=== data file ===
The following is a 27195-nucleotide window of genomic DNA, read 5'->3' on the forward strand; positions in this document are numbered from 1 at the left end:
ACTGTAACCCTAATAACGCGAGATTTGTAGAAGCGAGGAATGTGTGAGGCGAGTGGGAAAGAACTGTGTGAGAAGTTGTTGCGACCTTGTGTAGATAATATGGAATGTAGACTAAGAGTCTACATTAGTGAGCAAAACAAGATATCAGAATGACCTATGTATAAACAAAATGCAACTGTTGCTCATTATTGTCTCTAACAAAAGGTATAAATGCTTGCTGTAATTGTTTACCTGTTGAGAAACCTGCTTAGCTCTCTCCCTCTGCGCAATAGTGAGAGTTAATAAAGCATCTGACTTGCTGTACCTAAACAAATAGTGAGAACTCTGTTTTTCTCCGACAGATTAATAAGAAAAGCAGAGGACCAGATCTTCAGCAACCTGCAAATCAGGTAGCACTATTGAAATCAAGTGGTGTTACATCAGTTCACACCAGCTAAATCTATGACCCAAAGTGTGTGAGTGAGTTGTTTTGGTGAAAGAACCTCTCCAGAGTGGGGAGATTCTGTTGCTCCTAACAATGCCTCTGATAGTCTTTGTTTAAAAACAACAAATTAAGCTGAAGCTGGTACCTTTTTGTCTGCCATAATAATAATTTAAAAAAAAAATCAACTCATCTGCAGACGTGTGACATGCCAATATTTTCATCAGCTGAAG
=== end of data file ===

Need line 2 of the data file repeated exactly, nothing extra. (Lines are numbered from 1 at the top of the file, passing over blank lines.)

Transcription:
ACTGTAACCCTAATAACGCGAGATTTGTAGAAGCGAGGAATGTGTGAGGCGAGTGGGAAAGAACTGTGTGAGAAGTTGTTGCGACCTTGTGTAGATAATATGGAATGTAGACTAAGAGTCTACATTAGTGAGCAAAACAAGATATCAGAATGACCTATGTATAAACAAAATGCAACTGTTGCTCATTATTGTCTCTAACAAAAGGTATAAATGCTTGCTGTAATTGTTTACCTGTTGAGAAACCTGCTTAGCTCTCTCCCTCTGCGCAATAGTGAGAGTTAATAAAGCATCTGACTTGCTGTACCTAAACAAATAGTGAGAACTCTGTTTTTCTCCGACAGATTAATAAGAAAAGCAGAGGACCAGATCTTCAGCAACCTGCAAATCAGGTAGCACTATTGAAATCAAGTGGTGTTACATCAGTTCACACCAGCTAAATCTATGACCCAAAGTGTGTGAGTGAGTTGTTTTGGTGAAAGAACCTCTCCAGAGTGGGGAGATTCTGTTGCTCCTAACAATGCCTCTGATAGTCTTTGTTTAAAAACAACAAATTAAGCTGAAGCTGGTACCTTTTTGTCTGCCATAATAATAATTTAAAAAAAAAATCAACTCATCTGCAGACGTGTGACATGCCAATATTTTCATCAGCTGAAG